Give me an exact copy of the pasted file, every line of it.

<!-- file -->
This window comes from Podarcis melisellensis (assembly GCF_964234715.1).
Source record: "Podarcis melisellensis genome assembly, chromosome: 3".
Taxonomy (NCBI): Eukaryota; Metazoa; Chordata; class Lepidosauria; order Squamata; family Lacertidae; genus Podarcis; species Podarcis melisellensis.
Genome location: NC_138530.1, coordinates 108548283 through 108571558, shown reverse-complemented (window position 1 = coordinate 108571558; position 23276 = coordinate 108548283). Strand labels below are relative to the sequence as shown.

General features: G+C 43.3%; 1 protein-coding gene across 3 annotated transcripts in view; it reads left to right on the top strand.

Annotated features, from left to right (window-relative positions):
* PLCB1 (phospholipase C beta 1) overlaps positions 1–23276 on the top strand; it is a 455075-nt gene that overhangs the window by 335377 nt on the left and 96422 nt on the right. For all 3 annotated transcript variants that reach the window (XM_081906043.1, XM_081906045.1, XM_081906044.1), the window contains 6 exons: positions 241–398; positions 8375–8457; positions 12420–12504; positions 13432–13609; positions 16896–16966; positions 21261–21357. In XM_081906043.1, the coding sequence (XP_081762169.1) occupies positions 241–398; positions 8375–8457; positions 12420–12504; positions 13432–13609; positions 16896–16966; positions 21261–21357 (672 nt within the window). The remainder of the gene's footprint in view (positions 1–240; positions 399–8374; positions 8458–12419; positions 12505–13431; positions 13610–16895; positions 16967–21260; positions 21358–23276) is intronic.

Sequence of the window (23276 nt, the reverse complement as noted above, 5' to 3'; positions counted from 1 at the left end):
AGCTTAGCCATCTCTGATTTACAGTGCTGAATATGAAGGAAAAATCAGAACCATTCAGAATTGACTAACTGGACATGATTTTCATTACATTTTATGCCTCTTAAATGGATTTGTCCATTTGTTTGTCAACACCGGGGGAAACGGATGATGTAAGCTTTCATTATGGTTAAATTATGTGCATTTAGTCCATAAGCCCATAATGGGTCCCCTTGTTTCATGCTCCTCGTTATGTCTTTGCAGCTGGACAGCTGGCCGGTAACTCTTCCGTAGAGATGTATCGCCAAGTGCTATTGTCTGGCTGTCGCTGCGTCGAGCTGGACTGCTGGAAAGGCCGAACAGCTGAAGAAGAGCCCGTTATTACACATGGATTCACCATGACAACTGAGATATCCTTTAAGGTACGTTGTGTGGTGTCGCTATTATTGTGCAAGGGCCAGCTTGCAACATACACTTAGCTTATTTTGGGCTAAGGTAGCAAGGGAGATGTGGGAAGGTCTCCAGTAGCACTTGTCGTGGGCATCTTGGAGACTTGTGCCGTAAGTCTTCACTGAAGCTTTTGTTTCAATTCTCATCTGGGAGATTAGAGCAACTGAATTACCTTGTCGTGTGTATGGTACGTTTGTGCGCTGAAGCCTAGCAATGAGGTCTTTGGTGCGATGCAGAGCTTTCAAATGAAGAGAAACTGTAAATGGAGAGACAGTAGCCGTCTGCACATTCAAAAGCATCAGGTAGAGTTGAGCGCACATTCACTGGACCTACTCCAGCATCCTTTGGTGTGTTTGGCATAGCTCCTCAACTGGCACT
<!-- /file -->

This window comes from Podarcis melisellensis (assembly GCF_964234715.1).
Source record: "Podarcis melisellensis genome assembly, chromosome: 3".
Taxonomy (NCBI): Eukaryota; Metazoa; Chordata; class Lepidosauria; order Squamata; family Lacertidae; genus Podarcis; species Podarcis melisellensis.
Genome location: NC_138530.1, coordinates 108548283 through 108571558, shown reverse-complemented (window position 1 = coordinate 108571558; position 23276 = coordinate 108548283). Strand labels below are relative to the sequence as shown.

General features: G+C 43.3%; 1 protein-coding gene across 3 annotated transcripts in view; it reads left to right on the top strand.

Annotated features, from left to right (window-relative positions):
* PLCB1 (phospholipase C beta 1) overlaps positions 1–23276 on the top strand; it is a 455075-nt gene that overhangs the window by 335377 nt on the left and 96422 nt on the right. For all 3 annotated transcript variants that reach the window (XM_081906043.1, XM_081906045.1, XM_081906044.1), the window contains 6 exons: positions 241–398; positions 8375–8457; positions 12420–12504; positions 13432–13609; positions 16896–16966; positions 21261–21357. In XM_081906043.1, the coding sequence (XP_081762169.1) occupies positions 241–398; positions 8375–8457; positions 12420–12504; positions 13432–13609; positions 16896–16966; positions 21261–21357 (672 nt within the window). The remainder of the gene's footprint in view (positions 1–240; positions 399–8374; positions 8458–12419; positions 12505–13431; positions 13610–16895; positions 16967–21260; positions 21358–23276) is intronic.

Sequence of the window (23276 nt, the reverse complement as noted above, 5' to 3'; positions counted from 1 at the left end):
AGCTTAGCCATCTCTGATTTACAGTGCTGAATATGAAGGAAAAATCAGAACCATTCAGAATTGACTAACTGGACATGATTTTCATTACATTTTATGCCTCTTAAATGGATTTGTCCATTTGTTTGTCAACACCGGGGGAAACGGATGATGTAAGCTTTCATTATGGTTAAATTATGTGCATTTAGTCCATAAGCCCATAATGGGTCCCCTTGTTTCATGCTCCTCGTTATGTCTTTGCAGCTGGACAGCTGGCCGGTAACTCTTCCGTAGAGATGTATCGCCAAGTGCTATTGTCTGGCTGTCGCTGCGTCGAGCTGGACTGCTGGAAAGGCCGAACAGCTGAAGAAGAGCCCGTTATTACACATGGATTCACCATGACAACTGAGATATCCTTTAAGGTACGTTGTGTGGTGTCGCTATTATTGTGCAAGGGCCAGCTTGCAACATACACTTAGCTTATTTTGGGCTAAGGTAGCAAGGGAGATGTGGGAAGGTCTCCAGTAGCACTTGTCGTGGGCATCTTGGAGACTTGTGCCGTAAGTCTTCACTGAAGCTTTTGTTTCAATTCTCATCTGGGAGATTAGAGCAACTGAATTACCTTGTCGTGTGTATGGTACGTTTGTGCGCTGAAGCCTAGCAATGAGGTCTTTGGTGCGATGCAGAGCTTTCAAATGAAGAGAAACTGTAAATGGAGAGACAGTAGCCGTCTGCACATTCAAAAGCATCAGGTAGAGTTGAGCGCACATTCACTGGACCTACTCCAGCATCCTTTGGTGTGTTTGGCATAGCTCCTCAACTGGCACT